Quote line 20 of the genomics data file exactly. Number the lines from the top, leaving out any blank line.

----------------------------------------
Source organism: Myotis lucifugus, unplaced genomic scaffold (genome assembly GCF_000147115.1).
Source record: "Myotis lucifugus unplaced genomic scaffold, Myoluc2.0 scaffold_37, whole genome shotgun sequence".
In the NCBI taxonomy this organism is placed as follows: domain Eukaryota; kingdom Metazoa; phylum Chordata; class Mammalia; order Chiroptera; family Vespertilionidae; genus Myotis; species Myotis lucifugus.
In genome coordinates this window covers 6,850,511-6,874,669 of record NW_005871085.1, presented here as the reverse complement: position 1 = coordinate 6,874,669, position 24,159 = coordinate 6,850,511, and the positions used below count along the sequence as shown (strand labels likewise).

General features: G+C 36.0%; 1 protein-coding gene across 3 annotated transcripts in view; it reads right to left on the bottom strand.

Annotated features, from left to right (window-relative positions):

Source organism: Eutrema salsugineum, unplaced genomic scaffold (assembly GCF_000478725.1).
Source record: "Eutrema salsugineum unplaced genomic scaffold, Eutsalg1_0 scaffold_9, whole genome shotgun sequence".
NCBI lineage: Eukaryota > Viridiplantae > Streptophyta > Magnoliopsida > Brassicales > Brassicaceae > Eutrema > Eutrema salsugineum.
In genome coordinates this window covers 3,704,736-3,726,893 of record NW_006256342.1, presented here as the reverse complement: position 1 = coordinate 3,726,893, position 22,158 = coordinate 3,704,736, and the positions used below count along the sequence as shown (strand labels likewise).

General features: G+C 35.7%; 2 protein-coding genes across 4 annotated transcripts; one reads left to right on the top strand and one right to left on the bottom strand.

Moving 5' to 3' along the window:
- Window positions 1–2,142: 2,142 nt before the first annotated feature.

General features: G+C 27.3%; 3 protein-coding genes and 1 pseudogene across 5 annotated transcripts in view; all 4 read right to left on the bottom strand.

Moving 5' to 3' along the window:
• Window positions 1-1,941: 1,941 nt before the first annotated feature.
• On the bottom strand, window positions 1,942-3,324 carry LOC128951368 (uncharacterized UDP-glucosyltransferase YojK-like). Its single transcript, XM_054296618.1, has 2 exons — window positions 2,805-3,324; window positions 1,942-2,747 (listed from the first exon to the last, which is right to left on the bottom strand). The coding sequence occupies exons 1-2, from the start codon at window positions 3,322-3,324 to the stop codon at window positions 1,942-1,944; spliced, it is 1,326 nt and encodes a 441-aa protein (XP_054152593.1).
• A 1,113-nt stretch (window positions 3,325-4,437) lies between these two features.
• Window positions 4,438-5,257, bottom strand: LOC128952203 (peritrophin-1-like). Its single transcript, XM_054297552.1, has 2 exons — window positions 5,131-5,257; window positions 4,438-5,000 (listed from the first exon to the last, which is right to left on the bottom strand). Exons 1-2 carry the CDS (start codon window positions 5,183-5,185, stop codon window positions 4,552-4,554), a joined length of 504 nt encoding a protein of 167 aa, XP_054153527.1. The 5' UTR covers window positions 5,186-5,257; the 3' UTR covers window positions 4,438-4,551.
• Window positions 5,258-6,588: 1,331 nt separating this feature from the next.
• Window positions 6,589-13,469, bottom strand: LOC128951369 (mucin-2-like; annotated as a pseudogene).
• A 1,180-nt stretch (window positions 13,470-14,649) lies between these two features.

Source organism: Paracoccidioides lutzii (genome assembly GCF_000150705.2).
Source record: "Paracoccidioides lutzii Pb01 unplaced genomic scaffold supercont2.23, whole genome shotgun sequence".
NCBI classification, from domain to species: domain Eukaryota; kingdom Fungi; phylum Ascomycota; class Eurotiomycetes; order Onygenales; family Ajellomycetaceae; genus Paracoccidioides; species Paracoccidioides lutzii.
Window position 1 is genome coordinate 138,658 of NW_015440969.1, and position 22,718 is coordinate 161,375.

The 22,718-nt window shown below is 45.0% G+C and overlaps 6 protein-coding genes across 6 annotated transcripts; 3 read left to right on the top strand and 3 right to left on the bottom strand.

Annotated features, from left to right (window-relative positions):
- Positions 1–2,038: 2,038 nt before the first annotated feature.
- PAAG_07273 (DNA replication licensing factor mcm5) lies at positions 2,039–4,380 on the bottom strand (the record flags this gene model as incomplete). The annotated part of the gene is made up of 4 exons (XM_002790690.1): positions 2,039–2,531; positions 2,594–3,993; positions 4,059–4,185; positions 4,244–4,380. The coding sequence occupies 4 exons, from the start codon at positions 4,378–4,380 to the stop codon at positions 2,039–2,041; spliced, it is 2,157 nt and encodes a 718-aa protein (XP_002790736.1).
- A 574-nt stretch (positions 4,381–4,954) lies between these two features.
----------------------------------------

• Window positions 5,258-6,588: 1,331 nt separating this feature from the next.